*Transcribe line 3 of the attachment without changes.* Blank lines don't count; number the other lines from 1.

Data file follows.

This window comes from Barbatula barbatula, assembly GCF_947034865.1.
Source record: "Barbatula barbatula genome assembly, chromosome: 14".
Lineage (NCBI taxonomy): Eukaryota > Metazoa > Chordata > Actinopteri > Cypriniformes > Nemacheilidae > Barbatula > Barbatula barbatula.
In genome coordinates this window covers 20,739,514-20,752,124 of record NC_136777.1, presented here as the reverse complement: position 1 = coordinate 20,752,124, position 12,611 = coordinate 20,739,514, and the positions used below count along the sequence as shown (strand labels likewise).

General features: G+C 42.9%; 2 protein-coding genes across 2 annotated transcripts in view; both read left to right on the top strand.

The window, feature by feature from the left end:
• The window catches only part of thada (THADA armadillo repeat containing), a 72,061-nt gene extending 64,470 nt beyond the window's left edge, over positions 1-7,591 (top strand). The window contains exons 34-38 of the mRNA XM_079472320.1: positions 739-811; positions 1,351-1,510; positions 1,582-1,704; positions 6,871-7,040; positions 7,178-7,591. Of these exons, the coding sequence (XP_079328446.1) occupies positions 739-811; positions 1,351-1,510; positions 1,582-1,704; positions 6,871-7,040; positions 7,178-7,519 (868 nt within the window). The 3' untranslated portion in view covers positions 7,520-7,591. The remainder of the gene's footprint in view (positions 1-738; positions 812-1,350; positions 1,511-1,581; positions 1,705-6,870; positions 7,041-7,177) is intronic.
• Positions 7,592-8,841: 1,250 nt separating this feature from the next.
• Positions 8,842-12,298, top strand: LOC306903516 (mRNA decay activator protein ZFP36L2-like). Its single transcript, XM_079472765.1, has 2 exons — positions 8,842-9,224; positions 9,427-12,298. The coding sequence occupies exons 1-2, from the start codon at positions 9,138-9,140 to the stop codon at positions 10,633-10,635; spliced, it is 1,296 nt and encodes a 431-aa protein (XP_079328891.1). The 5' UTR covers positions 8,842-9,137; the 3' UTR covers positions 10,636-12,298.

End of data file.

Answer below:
Lineage (NCBI taxonomy): Eukaryota > Metazoa > Chordata > Actinopteri > Cypriniformes > Nemacheilidae > Barbatula > Barbatula barbatula.